As the console contest wages and more players try to control your living room, you know cable's going away. But do you know how to profit? There's $2.2 trillion out there to be had. Currently, cable grabs a big piece of it. That won't last. And when cable falters, three companies are poised to benefit. Click here for their names. Hint: They're not Netflix, Google, and Apple. 

 

Daniel Kline is long Microsoft. He has not purchased an Xbox One or a PS4 but might this holiday season. The Motley Fool owns shares of Microsoft. Try any of our Foolish newsletter services free for 30 days. We Fools may not all hold the same opinions, but we all believe that considering a diverse range of insights makes us better investors. The Motley Fool has a disclosure policy.

1 Key Step to Get Rich

Our mission at The Motley Fool is to help the world invest better. Whether that’s helping people overcome their fear of stocks all the way to offering clear and successful guidance on complicated-sounding options trades, we can help.

Feb 1, 2016 at 4:54PM

To be perfectly clear, this is not a get-rich action that my Foolish colleagues and I came up with. But we wouldn't argue with the approach.

A 2015 Business Insider article titled, "11 websites to bookmark if you want to get rich" rated The Motley Fool as the #1 place online to get smarter about investing.

"The Motley Fool aims to build a strong investment community, which it does by providing a variety of resources: the website, books, a newspaper column, a radio [show], and [newsletters]," wrote (the clearly insightful and talented) money reporter Kathleen Elkins. "This site has something for every type of investor, from basic lessons for beginners to investing commentary on mutual funds, stock sectors, and value for the more advanced."

Our mission at The Motley Fool is to help the world invest better, so it's nice to receive that kind of recognition. It lets us know we're doing our job.

Whether that's helping the entirely uninitiated overcome their fear of stocks all the way to offering clear and successful guidance on complicated-sounding options trades, we want to provide our readers with a boost to the next step on their journey to financial independence.

Articles and beyond

As Business Insider wrote, there are a number of resources available from the Fool for investors of all levels and styles.

In addition to the dozens of free articles we publish every day on our website, I want to highlight two must-see spots in your tour of fool.com.

For the beginning investor

Investing can seem like a Big Deal to those who have yet to buy their first stock. Many investment professionals try to infuse the conversation with jargon in order to deter individual investors from tackling it on their own (and to justify their often sky-high fees).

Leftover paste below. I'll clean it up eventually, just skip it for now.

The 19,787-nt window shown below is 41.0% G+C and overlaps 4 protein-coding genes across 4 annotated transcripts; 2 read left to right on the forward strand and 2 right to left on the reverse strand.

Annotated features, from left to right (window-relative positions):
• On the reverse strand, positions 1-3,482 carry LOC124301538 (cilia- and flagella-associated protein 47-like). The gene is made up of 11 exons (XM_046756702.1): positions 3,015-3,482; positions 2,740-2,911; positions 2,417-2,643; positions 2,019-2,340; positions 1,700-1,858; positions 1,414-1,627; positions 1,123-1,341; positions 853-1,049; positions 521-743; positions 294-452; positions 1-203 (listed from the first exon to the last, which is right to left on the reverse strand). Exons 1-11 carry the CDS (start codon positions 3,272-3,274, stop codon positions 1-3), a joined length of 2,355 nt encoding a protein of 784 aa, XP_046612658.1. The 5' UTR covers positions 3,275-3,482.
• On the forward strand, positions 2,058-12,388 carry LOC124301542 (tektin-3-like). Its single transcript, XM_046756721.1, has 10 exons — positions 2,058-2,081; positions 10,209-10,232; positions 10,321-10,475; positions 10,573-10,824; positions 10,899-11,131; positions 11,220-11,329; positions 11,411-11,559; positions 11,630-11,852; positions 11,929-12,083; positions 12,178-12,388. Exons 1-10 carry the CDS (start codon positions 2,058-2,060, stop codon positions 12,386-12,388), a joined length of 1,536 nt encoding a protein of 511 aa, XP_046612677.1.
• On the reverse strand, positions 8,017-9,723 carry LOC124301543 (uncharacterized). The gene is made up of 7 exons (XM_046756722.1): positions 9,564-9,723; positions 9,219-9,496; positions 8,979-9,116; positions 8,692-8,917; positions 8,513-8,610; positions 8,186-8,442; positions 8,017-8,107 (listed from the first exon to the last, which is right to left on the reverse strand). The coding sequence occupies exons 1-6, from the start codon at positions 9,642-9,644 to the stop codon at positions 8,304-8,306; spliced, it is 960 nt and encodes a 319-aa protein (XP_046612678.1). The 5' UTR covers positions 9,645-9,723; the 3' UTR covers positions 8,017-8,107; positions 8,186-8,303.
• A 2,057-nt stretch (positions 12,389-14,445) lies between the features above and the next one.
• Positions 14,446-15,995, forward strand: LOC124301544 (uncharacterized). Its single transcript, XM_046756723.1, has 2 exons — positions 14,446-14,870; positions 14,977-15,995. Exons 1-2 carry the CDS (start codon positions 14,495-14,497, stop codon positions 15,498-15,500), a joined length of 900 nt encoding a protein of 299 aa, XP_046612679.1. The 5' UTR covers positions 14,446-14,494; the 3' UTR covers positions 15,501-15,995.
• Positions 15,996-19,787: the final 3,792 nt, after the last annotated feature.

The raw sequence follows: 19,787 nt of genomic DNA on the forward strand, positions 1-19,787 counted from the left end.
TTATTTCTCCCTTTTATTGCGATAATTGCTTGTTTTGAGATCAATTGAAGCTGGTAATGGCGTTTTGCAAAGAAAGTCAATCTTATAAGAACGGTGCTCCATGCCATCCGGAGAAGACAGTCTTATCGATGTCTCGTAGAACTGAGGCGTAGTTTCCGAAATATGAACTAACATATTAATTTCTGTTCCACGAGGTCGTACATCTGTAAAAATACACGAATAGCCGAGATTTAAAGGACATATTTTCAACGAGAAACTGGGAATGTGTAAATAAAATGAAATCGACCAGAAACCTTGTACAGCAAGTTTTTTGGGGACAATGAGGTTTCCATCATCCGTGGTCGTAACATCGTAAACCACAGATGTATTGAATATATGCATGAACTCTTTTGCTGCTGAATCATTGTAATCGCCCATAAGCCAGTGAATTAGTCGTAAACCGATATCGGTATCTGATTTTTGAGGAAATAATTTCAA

But the individual investor can beat the market. The real secret to investing is that it doesn't take tons of money, endless hours, or super-secret formulas that only experts possess.

That's why we created a best-selling guide that walks investors-to-be through everything they need to know to get started. And because we're so dedicated to our mission, we've made that available for free.

If you're just starting out (or want to help out someone who is), go to www.fool.com/beginners, drop in your email address, and you'll be able to instantly access the quick-read guide ... for free.

For the listener

Whether it's on the stationary exercise bike or during my daily commute, I spend a lot of time going nowhere. But I've found a way to make that time benefit me.

The Motley Fool offers five podcasts that I refer to as "binge-worthy financial information."

Motley Fool Money features a team of our analysts discussing the week's top business and investing stories, interviews, and an inside look at the stocks on our radar. It's also featured on several dozen radio stations across the country.

The hosts of Motley Fool Answers challenge the conventional wisdom on life's biggest financial issues to reveal what you really need to know to make smart money moves.

David Gardner, co-founder of The Motley Fool, is among the most respected and trusted sources on investing. And he's the host of Rule Breaker Investing, in which he shares his insights into today's most innovative and disruptive companies ... and how to profit from them.

Market Foolery is our daily look at stocks in the news, as well as the top business and investing stories.

And Industry Focus offers a deeper dive into a specific industry and the stories making headlines. Healthcare, technology, energy, consumer goods, and other industries take turns in the spotlight.

They're all informative, entertaining, and eminently listenable ... and I don't say that simply because the hosts all sit within a Nerf-gun shot of my desk. Rule Breaker Investing and Answers contain timeless advice, so you might want to go back to the beginning with those. The other three take their cues from the market, so you'll want to listen to the most recent first. All are available at www.fool.com/podcasts.

But wait, there's more

The book and the podcasts – both free ... both awesome – also come with an ongoing benefit. If you download the book, or if you enter your email address in the magical box at the podcasts page, you'll get ongoing market coverage sent straight to your inbox.

Investor Insights is valuable and enjoyable coverage of everything from macroeconomic events to investing strategies to our analyst's travels around the world to find the next big thing. Also free.

Get the book. Listen to a podcast. Sign up for Investor Insights. I'm not saying that any of those things will make you rich ... but Business Insider seems to think so.


Compare Brokers